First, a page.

Four recyclers in Oakland struggle to survive in a neighborhood already decimated by unemployment, addiction, and violence.
A journey to reckon with Brazil’s harsh inequality begins when filmmaker Denise Zmekhol discovers her father’s architectural masterpiece is occupied by hundreds of homeless people.
Syrian-Brazilian director Denise Zmekhol’s films have been awarded for their visual style and deft storytelling. Her film Children of the Amazon, supported by ITVS, aired on PBS. She co-produced the Emmy-winning PBS series Digital Journey and presented the story of her film Skin of Glass at Pop-Up Magazine and a TEDWomen conference.
Richard O’Connell is an Emmy- and Peabody-winning filmmaker and producer. His film The Corridor broadcast on PBS and won the Critics Award at the Mill Valley Film Festival. In addition to Skin of Glass, he is working on a hybrid documentary about the life of a writer and retired bank robber. O’Connell teaches film at Berkeley City College.
Leah Mahan is a documentary director, producer, writer, and teacher. Her work was nominated by the DGA for Outstanding Directorial Achievement and aired on PBS’s POV. She served as a Fellow at the Sundance Documentary Editing and Story Lab, Sundance Stories of Change, and as a Research Fellow at the Center for Environmental Filmmaking.
Amir Soltani is an Iranian-American storyteller and human rights activist. He has worked across media as an author, journalist, and filmmaker. He has also worked in business, nonprofits, and philanthropy, most recently as executive director of the Semnani Family Foundation.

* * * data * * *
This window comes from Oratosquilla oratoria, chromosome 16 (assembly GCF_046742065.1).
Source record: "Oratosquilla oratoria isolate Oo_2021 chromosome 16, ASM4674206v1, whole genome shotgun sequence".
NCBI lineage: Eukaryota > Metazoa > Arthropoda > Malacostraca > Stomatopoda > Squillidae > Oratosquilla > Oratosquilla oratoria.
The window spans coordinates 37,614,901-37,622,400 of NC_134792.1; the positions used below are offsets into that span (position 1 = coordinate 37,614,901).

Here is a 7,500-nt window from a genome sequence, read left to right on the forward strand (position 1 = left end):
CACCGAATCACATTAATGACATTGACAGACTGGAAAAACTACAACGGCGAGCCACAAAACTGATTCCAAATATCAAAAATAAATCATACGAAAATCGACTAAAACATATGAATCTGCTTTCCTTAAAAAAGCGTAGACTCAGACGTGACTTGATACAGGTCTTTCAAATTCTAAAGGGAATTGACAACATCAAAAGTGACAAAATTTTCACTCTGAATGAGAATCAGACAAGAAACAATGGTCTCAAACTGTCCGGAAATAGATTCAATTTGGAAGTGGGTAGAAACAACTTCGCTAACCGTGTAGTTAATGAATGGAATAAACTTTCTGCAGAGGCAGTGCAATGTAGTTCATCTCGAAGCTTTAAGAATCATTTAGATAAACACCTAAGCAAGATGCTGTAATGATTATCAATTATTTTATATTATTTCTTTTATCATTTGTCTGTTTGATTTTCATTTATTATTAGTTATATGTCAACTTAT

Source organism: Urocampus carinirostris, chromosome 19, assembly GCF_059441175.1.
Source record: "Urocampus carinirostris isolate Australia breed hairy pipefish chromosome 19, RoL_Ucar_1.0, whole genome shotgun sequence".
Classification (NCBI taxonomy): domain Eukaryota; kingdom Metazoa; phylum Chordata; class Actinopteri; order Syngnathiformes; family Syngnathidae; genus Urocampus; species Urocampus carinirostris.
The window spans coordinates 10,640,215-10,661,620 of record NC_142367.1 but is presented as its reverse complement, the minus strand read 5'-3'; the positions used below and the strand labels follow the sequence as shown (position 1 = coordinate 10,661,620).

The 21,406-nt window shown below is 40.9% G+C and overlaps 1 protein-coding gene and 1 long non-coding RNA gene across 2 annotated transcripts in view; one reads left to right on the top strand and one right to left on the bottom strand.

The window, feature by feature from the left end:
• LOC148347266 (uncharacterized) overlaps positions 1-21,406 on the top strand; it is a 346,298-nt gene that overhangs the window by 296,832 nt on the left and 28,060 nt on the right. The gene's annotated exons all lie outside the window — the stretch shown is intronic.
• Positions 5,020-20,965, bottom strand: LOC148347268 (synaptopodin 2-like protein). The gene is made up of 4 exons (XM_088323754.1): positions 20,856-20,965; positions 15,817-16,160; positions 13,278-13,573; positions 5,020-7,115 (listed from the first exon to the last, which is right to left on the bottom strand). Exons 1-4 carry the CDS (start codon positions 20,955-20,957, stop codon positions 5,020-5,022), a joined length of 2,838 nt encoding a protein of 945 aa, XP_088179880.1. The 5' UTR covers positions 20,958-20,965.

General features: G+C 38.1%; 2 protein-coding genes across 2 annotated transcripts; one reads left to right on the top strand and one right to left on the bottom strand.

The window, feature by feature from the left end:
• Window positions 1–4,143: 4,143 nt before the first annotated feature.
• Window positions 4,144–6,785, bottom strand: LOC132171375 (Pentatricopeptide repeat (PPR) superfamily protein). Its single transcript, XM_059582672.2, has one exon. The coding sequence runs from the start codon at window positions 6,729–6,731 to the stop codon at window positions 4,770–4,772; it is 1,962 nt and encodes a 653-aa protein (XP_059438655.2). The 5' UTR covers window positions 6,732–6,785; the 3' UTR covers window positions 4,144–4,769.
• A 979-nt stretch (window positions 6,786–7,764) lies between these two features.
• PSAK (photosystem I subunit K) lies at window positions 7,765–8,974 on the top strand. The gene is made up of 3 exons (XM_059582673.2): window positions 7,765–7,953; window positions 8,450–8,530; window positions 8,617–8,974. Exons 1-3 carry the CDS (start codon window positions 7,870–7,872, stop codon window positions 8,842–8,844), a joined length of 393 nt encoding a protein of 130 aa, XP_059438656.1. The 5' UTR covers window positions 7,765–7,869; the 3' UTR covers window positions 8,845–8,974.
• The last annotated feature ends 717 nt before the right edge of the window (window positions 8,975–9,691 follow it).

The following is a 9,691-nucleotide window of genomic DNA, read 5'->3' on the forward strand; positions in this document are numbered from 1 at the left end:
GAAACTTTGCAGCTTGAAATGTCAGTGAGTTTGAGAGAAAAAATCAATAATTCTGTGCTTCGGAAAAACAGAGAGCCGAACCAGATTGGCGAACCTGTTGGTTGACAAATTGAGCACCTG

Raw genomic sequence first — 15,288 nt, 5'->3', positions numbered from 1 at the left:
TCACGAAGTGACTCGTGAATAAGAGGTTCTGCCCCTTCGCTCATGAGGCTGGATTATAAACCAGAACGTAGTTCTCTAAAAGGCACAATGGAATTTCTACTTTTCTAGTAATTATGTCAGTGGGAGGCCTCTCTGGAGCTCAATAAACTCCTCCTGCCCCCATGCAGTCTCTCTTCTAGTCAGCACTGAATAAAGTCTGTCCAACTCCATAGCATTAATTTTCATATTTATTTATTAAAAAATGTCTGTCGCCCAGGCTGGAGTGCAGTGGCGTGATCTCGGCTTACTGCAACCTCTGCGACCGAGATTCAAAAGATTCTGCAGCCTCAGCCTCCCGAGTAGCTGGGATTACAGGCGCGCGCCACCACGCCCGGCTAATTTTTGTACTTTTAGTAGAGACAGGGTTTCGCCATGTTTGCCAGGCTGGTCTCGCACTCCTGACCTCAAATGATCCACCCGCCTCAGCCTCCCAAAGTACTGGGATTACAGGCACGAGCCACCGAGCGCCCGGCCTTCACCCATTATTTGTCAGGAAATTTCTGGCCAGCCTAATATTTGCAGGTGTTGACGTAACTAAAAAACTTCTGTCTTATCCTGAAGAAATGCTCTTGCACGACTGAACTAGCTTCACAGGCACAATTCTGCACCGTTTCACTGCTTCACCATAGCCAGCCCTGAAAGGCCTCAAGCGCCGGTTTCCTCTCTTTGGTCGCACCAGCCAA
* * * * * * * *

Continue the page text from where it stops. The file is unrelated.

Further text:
When Brazilian-American filmmaker Denise Zmekhol discovers that her late father's most celebrated work as an architect is now São Paulo’s tallest homeless occupation, she begins a journey to reckon with her past and the harsh inequality transforming the country of her birth. Her initially personal quest forces her to face a growing global crisis: one in six people in the world are squatters. The film evolves as a poetic essay on displacement, the concept of home, and the role of architecture in urban life. A modernist icon affectionately known as “Pele de Vidro” (Skin of Glass), the building itself becomes a central character. Roger Zmekhol, a Syrian immigrant to Brazil, was just 32 years old when he designed it. Conceived in the vibrant era of Bossa Nova and Cinema Novo, it was built in the early days of a dictatorship that would hold power for two decades. Ultimately, through in-depth interactions with the homeless who occupied her father’s building, Denise starts to see Pele de Vidro from a larger perspective. The dramatic changes that transform the building reflect Brazil itself during eras of darkness, transformation, and rebirth. The film builds a searing portrait of a country in crisis through the personal story of a father and daughter and the built environment of São Paulo where their lives, memories, and dreams overlap.